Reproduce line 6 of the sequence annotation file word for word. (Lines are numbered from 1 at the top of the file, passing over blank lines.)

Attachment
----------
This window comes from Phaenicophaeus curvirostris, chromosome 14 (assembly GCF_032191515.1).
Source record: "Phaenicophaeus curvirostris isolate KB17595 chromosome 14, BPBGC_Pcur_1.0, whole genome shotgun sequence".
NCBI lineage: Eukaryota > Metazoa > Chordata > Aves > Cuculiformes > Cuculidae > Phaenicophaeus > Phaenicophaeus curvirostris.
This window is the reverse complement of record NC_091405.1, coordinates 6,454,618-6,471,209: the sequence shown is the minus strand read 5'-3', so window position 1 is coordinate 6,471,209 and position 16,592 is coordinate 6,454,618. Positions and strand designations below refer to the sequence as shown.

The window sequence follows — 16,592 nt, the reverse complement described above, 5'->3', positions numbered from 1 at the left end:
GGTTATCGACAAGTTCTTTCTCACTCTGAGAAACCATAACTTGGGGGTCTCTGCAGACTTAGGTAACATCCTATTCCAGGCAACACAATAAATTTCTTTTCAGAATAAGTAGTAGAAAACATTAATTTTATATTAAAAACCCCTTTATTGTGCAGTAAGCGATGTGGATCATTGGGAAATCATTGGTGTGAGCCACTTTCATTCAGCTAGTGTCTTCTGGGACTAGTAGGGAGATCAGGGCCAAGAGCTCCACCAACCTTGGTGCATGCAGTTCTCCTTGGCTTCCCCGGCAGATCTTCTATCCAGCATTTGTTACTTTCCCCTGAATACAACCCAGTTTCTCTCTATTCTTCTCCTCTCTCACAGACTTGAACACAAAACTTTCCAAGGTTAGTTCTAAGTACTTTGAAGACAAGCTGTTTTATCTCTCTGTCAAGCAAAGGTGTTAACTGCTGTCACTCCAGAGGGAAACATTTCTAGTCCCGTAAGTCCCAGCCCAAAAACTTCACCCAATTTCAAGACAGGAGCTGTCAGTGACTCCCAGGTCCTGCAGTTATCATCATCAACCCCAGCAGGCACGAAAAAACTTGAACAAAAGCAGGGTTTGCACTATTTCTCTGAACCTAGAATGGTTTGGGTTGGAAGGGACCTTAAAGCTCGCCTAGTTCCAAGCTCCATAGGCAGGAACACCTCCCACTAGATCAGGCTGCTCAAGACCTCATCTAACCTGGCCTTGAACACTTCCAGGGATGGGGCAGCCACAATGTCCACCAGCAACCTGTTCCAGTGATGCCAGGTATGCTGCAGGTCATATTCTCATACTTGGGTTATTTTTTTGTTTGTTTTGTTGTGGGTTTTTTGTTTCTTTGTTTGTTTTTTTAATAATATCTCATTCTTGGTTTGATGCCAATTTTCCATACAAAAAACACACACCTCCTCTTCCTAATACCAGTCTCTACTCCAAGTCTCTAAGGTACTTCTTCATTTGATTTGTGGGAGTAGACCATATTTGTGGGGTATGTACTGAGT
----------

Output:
GGTTATCGACAAGTTCTTTCTCACTCTGAGAAACCATAACTTGGGGGTCTCTGCAGACTTAGGTAACATCCTATTCCAGGCAACACAATAAATTTCTTTTCAGAATAAGTAGTAGAAAACATTAATTTTATATTAAAAACCCCTTTATTGTGCAGTAAGCGATGTGGATCATTGGGAAATCATTGGTGTGAGCCACTTTCATTCAGCTAGTGTCTTCTGGGACTAGTAGGGAGATCAGGGCCAAGAGCTCCACCAACCTTGGTGCATGCAGTTCTCCTTGGCTTCCCCGGCAGATCTTCTATCCAGCATTTGTTACTTTCCCCTGAATACAACCCAGTTTCTCTCTATTCTTCTCCTCTCTCACAGACTTGAACACAAAACTTTCCAAGGTTAGTTCTAAGTACTTTGAAGACAAGCTGTTTTATCTCTCTGTCAAGCAAAGGTGTTAACTGCTGTCACTCCAGAGGGAAACATTTCTAGTCCCGTAAGTCCCAGCCCAAAAACTTCACCCAATTTCAAGACAGGAGCTGTCAGTGACTCCCAGGTCCTGCAGTTATCATCATCAACCCCAGCAGGCACGAAAAAACTTGAACAAAAGCAGGGTTTGCACTATTTCTCTGAACCTAGAATGGTTTGGGTTGGAAGGGACCTTAAAGCTCGCCTAGTTCCAAGCTCCATAGGCAGGAACACCTCCCACTAGATCAGGCTGCTCAAGACCTCATCTAACCTGGCCTTGAACACTTCCAGGGATGGGGCAGCCACAATGTCCACCAGCAACCTGTTCCAGTGATGCCAGGTATGCTGCAGGTCATATTCTCATACTTGGGTTATTTTTTTGTTTGTTTTGTTGTGGGTTTTTTGTTTCTTTGTTTGTTTTTTTAATAATATCTCATTCTTGGTTTGATGCCAATTTTCCATACAAAAAACACACACCTCCTCTTCCTAATACCAGTCTCTACTCCAAGTCTCTAAGGTACTTCTTCATTTGATTTGTGGGAGTAGACCATATTTGTGGGGTATGTACTGAGT